Good idea, and this article from Frank Ford is what I'd use as a guide. Or a combination of the backstrap and some sort of filler on the face.
http://www.frets.com/FretsPages/Luthier ... erlay.html
-Ruining perfectly good wood, one day at a time.
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Re: Gibson headstock wreck

Postby Greg Steil » Tue Apr 12, 2016 9:37 am

well, here we go!
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Re: Gibson headstock wreck

Postby Chris Vallillo » Wed Apr 13, 2016 5:24 pm

Greg, I remember this guitar and it IS a sweetie! So far it looks like you'r doin' just fine. I'll be sure to check it out next time I'm passing by.
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Re: Gibson headstock wreck

Postby Greg Steil » Wed Apr 27, 2016 7:39 am

so far....waiting for the decal, then spray some clear, re-assemble and play
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Re: Gibson headstock wreck

Postby Michael Jennings » Thu Apr 28, 2016 10:15 pm

Well Done!
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Re: Gibson headstock wreck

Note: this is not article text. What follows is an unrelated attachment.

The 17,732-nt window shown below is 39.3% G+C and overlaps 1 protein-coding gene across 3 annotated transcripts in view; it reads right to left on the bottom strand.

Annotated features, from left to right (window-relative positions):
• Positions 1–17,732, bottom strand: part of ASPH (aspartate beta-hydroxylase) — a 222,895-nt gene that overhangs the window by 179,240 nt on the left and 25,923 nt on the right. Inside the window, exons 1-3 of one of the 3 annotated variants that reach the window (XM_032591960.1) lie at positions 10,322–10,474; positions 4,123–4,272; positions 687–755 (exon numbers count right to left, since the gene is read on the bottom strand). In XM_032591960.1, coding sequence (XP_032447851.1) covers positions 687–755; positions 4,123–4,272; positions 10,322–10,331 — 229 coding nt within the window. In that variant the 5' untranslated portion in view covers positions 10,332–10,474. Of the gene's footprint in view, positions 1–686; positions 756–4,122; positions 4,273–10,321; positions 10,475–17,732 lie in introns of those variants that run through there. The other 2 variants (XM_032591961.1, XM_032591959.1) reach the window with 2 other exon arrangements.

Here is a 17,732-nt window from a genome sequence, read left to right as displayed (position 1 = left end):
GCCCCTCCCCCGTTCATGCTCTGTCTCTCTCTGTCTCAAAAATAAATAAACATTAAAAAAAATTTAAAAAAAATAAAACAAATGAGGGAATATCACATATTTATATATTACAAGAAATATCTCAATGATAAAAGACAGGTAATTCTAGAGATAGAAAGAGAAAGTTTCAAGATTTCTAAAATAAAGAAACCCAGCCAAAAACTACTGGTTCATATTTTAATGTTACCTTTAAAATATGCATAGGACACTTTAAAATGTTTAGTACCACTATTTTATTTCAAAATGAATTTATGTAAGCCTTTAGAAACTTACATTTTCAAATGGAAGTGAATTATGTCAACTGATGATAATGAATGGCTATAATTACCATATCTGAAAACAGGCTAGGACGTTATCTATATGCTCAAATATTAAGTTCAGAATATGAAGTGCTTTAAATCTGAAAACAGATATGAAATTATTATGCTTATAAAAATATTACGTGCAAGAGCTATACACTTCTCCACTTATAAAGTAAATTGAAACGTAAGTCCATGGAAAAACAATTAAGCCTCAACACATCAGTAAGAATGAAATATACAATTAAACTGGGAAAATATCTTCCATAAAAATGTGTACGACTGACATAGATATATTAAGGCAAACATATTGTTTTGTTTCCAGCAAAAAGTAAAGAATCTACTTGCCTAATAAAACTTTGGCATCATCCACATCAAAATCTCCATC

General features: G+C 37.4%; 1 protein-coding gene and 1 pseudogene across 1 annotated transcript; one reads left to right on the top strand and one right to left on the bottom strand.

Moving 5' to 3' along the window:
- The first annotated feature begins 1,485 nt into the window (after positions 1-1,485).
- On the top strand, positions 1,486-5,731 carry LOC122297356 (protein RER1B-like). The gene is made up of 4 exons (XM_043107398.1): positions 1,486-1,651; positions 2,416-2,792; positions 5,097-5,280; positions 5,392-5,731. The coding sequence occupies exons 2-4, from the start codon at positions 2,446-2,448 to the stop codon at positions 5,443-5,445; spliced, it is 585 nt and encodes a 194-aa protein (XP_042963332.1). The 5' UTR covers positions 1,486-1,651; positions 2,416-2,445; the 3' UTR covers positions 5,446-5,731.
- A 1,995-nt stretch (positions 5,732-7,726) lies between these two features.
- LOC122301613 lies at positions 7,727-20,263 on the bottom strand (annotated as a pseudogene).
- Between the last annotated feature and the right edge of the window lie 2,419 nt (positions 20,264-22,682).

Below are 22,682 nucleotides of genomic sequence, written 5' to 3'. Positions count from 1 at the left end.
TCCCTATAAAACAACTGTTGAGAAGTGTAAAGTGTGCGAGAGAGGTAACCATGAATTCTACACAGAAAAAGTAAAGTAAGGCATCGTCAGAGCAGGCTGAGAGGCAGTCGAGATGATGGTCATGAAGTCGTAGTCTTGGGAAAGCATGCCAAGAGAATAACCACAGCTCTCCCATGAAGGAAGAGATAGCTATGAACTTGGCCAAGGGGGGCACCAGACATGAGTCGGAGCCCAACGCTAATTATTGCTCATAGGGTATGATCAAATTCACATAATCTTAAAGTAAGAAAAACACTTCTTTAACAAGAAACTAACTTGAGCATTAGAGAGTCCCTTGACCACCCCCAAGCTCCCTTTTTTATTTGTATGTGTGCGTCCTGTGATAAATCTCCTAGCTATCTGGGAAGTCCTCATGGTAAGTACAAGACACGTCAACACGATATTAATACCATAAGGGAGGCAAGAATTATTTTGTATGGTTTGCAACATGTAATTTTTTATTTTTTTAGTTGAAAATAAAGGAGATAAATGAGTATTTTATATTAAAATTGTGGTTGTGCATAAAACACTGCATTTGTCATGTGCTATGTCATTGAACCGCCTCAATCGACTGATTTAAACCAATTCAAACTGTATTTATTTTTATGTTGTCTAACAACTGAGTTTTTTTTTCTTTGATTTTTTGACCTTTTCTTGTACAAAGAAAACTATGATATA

Postby Bob Francis » Sun May 01, 2016 8:45 pm

Nice save!
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Re: Gibson headstock wreck

Postby Greg Steil » Mon May 02, 2016 8:07 am

Thanks!, ordered the decal from Croxguitars, will install and post a pic when I get it. It is a sweet guitar, and now I'm kinda glad it fell over. Gave me the impetus to fix it!
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Re: Gibson headstock wreck

Postby Greg Steil » Mon May 02, 2016 8:35 pm

Here is the decal, from croxguitars.com quite pleased. Now if I can just get a break from this constant lawn mowing and fighting machines!
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Re: Gibson headstock wreck

Postby Todd Stock » Wed May 04, 2016 12:06 am

I don't think a back strap will be missed, given the amount of long grain. The missing stuff is an issue, but on Gibsons, usually no big deal because of the fiber or veneer painted headstock...back side is going to be a little less beautiful, but if the neck is dark, no big deal. The worst I've had to deal with have been 90 degree breaks at the nut in clear-finished curly maple...yours looks like it will be just fine. Nice job so far.